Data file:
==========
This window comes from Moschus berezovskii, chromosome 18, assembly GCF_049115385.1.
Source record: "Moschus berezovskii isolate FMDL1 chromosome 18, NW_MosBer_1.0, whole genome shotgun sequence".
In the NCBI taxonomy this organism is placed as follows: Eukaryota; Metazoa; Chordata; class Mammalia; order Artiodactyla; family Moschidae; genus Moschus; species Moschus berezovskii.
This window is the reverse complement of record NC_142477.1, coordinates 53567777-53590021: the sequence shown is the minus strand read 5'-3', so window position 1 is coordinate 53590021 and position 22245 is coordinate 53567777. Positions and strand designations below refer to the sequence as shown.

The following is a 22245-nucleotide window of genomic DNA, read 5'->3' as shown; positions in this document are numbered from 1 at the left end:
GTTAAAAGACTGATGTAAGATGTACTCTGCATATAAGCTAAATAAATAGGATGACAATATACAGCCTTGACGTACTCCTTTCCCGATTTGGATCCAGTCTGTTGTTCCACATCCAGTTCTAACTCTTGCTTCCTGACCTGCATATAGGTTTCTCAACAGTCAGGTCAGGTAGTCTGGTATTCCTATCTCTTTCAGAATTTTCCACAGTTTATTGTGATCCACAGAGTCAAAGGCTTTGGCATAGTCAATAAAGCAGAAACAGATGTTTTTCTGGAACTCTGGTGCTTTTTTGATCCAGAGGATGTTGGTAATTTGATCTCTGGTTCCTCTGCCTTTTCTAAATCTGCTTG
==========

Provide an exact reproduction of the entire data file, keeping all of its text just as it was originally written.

This window comes from Moschus berezovskii, chromosome 18, assembly GCF_049115385.1.
Source record: "Moschus berezovskii isolate FMDL1 chromosome 18, NW_MosBer_1.0, whole genome shotgun sequence".
In the NCBI taxonomy this organism is placed as follows: Eukaryota; Metazoa; Chordata; class Mammalia; order Artiodactyla; family Moschidae; genus Moschus; species Moschus berezovskii.
This window is the reverse complement of record NC_142477.1, coordinates 53567777-53590021: the sequence shown is the minus strand read 5'-3', so window position 1 is coordinate 53590021 and position 22245 is coordinate 53567777. Positions and strand designations below refer to the sequence as shown.

The following is a 22245-nucleotide window of genomic DNA, read 5'->3' as shown; positions in this document are numbered from 1 at the left end:
GTTAAAAGACTGATGTAAGATGTACTCTGCATATAAGCTAAATAAATAGGATGACAATATACAGCCTTGACGTACTCCTTTCCCGATTTGGATCCAGTCTGTTGTTCCACATCCAGTTCTAACTCTTGCTTCCTGACCTGCATATAGGTTTCTCAACAGTCAGGTCAGGTAGTCTGGTATTCCTATCTCTTTCAGAATTTTCCACAGTTTATTGTGATCCACAGAGTCAAAGGCTTTGGCATAGTCAATAAAGCAGAAACAGATGTTTTTCTGGAACTCTGGTGCTTTTTTGATCCAGAGGATGTTGGTAATTTGATCTCTGGTTCCTCTGCCTTTTCTAAATCTGCTTG